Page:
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September 4, 1992

September 4, 1992

The Hockey News has been providing the most comprehensive coverage of the world of hockey since 1947. In each issue, you'll find news, features and opinions about the NHL and leagues across North America and the world.

IN THIS ISSUE

Ice gods will make Aubut pay for fiasco

Thoughts during a fading summer: □ I truly believe in hockey curses and remain convinced the ice gods will vent their wrath on Marcel Aubut for his double-dealing with Eric Lindros. As a result, Mike Ricci will be average, at best. Ron Hextail will pout, Kerry Huffman will be Kerry Huffman, Steve Duchesne will be a sieve and the Nordiques will go south again, out of the playoffs. □ Lawyer Gil Stein’s cross-continent cavalcade is a demonstration of chutzpuh to the maximum. The man is making the most blatant run at the commissionership imaginable. And more power to him. Everything he has said is right on. Considering his knowledge of the league, his energy and insights. Gil should get the job. P S. He’ll be better than anyone the headhunters could possibly…

IN THIS ISSUE

Extra cash puts team in mood to open wallet

The St. Louis Blues raised ticket prices for the upcoming season and they tried diligently in the Foff-season to put the extra revenue to work. They explored trade possibilities for right winger Esa Tikkanen of the cost-conscious Edmonton Oilers and they made a pitch for Teemu Selanne, who was signed for $2.7 million over three years by the Winnipeg Jets. “We had some discussions with Edmonton, which kind of stopped,” said Blues’ president Jack Quinn. “The reason it stopped is Washington hit (Oilers’ general manager Glen Sather) for Dave Manson at $4.2 million, which they matched. The Tikkanen thing cooled down after that.” The Blues were interested in Selanne before he signed a free-agent offer sheet with Calgary, which Winnipeg matched. And they are still interested if the Jets decide to trade him. “Ron…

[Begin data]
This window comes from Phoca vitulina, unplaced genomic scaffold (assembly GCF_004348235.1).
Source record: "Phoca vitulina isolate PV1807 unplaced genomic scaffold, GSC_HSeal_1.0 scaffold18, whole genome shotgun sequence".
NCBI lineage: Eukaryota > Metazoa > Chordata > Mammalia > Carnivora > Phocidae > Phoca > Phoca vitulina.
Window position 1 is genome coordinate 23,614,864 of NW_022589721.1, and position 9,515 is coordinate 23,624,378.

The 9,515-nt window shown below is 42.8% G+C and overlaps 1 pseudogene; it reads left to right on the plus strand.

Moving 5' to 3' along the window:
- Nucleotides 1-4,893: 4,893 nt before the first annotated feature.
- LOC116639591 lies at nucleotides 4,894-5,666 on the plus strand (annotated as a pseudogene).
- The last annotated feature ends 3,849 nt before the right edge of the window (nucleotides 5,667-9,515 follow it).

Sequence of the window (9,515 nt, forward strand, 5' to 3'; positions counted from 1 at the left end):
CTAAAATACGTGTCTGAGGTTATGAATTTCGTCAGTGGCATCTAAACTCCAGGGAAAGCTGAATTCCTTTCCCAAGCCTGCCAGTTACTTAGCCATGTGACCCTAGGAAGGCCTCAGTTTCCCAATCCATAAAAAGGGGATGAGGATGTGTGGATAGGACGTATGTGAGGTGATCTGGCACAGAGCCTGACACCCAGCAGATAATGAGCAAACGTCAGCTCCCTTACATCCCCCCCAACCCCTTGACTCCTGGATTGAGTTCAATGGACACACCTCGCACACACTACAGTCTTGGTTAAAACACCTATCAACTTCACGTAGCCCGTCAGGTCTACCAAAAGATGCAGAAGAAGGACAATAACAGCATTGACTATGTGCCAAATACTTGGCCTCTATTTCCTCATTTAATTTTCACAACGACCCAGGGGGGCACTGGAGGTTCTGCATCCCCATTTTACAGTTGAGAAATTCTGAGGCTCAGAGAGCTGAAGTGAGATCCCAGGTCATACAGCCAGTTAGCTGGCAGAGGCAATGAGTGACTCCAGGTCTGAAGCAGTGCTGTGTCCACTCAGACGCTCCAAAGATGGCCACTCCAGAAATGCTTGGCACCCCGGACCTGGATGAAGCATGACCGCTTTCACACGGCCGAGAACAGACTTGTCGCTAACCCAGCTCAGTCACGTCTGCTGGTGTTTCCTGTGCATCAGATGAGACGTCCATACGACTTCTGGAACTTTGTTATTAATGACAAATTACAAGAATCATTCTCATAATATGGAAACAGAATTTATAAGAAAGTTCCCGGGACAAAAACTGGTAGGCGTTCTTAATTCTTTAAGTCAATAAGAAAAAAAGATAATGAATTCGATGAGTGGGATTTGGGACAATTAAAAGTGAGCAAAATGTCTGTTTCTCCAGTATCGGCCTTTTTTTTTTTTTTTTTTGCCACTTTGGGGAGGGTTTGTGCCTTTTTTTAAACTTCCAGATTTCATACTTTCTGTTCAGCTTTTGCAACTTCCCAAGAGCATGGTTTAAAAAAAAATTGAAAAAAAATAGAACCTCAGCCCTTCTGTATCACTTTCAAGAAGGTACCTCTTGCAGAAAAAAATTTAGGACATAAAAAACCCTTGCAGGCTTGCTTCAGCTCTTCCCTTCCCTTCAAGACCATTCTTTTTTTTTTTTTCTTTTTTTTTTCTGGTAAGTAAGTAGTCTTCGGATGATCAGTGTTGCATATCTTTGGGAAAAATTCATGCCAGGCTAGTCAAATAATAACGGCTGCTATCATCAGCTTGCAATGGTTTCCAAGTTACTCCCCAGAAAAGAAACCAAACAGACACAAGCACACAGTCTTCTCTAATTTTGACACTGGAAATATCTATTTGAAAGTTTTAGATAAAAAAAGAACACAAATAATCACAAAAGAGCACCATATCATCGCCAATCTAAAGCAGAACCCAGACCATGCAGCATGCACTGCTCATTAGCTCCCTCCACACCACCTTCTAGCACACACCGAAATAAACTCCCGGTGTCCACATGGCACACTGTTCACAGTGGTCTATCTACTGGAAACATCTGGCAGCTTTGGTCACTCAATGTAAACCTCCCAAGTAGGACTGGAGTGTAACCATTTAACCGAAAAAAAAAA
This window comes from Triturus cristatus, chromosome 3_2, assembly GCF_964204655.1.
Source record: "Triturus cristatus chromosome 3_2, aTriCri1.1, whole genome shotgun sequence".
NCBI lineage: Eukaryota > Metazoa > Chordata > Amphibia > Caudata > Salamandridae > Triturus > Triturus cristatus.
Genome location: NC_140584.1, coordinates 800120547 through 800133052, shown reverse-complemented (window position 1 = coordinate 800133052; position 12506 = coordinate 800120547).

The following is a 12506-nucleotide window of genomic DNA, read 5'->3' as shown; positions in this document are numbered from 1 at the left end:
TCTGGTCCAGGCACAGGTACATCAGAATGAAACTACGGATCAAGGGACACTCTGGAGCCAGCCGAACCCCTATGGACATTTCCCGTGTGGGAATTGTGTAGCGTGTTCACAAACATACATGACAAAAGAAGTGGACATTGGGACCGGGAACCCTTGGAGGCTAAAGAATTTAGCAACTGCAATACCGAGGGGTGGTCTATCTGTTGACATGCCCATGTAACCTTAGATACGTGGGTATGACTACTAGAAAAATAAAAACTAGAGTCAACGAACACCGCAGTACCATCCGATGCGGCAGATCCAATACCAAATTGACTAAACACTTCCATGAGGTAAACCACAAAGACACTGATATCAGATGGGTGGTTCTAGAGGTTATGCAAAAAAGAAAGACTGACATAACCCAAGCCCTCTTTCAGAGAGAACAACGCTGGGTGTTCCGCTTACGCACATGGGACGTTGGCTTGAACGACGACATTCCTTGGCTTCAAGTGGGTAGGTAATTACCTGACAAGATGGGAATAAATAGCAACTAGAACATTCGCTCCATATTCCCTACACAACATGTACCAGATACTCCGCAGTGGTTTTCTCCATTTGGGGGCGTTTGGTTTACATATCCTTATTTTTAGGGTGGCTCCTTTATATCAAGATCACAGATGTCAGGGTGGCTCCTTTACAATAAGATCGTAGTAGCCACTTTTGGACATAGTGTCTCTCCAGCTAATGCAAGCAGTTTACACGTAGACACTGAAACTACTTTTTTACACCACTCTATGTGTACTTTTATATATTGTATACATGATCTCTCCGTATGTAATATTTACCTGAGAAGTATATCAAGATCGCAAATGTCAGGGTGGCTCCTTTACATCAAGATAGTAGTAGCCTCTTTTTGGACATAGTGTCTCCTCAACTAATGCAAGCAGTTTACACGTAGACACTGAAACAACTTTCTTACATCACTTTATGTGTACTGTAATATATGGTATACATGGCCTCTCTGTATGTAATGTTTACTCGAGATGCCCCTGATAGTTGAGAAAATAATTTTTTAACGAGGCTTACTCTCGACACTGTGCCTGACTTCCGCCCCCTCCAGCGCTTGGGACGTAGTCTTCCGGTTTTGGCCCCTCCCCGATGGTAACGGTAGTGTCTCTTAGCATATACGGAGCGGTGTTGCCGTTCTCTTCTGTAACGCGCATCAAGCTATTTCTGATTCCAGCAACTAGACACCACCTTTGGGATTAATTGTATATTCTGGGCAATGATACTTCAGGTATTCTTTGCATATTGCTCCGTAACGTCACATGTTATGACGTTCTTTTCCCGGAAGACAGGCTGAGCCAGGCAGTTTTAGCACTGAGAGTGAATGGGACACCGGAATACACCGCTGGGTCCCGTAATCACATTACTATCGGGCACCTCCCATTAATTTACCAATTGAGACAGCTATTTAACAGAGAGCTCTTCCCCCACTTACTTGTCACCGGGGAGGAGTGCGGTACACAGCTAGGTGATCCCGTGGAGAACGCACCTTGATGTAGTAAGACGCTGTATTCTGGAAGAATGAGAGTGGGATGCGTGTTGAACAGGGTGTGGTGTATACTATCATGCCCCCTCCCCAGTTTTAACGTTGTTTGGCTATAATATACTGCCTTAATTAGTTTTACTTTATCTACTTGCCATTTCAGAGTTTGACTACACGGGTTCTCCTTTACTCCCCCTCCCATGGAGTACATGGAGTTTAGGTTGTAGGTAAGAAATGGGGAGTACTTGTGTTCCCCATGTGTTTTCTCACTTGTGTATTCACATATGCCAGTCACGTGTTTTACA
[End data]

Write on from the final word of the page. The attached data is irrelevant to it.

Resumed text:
IN THIS ISSUE

Over 30 and out of work? Thanks, but no thanks

By his own count, Tampa Bay Lightning coach Terry Crisp sent out 31 letters during a 72-hour period in the second-last week of August. All were mailed to NHL players who had called looking for work. All included the same disheartening message: Thanks but no thanks. NHL players made many significant strides following last season’s strike but there was one significant downside. Many marginal, thirtysomething hockey players had suddenly found themselves out of work. Apparently, just about every NHL team made the same decision this summer: Yes, they would reward their star players with salaries in the high six- or low seven-figures. After all, they’re the players who will attract fans. But what of the players at the other end of the spectrum? One NHL general manager estimated 150 termination contracts were handed out…

IN THIS ISSUE

Ftorek feels content with switch

Last summer, Robbie Ftorek set up an interview with New Jersey general manager Lou Lamoriello to discuss the Devils’ coaching vacancy in Utica. He ended up with a three-year contract, not for the American League job but as an NHL assistant in New Jersey to Tom McVie. But this year, Ftorek will have the job he originally interviewed for. Ftorek was named the Utica coach in early August, ending about two months of speculation after Herb Brooks was promoted to be head coach in New Jersey. “Herb wanted to bring in his own people and they asked me to go down there and work with the kids,” said Ftorek, who will be starting his third tour of duty as an AHL coach. “The job as coach in the minor leagues is to teach more…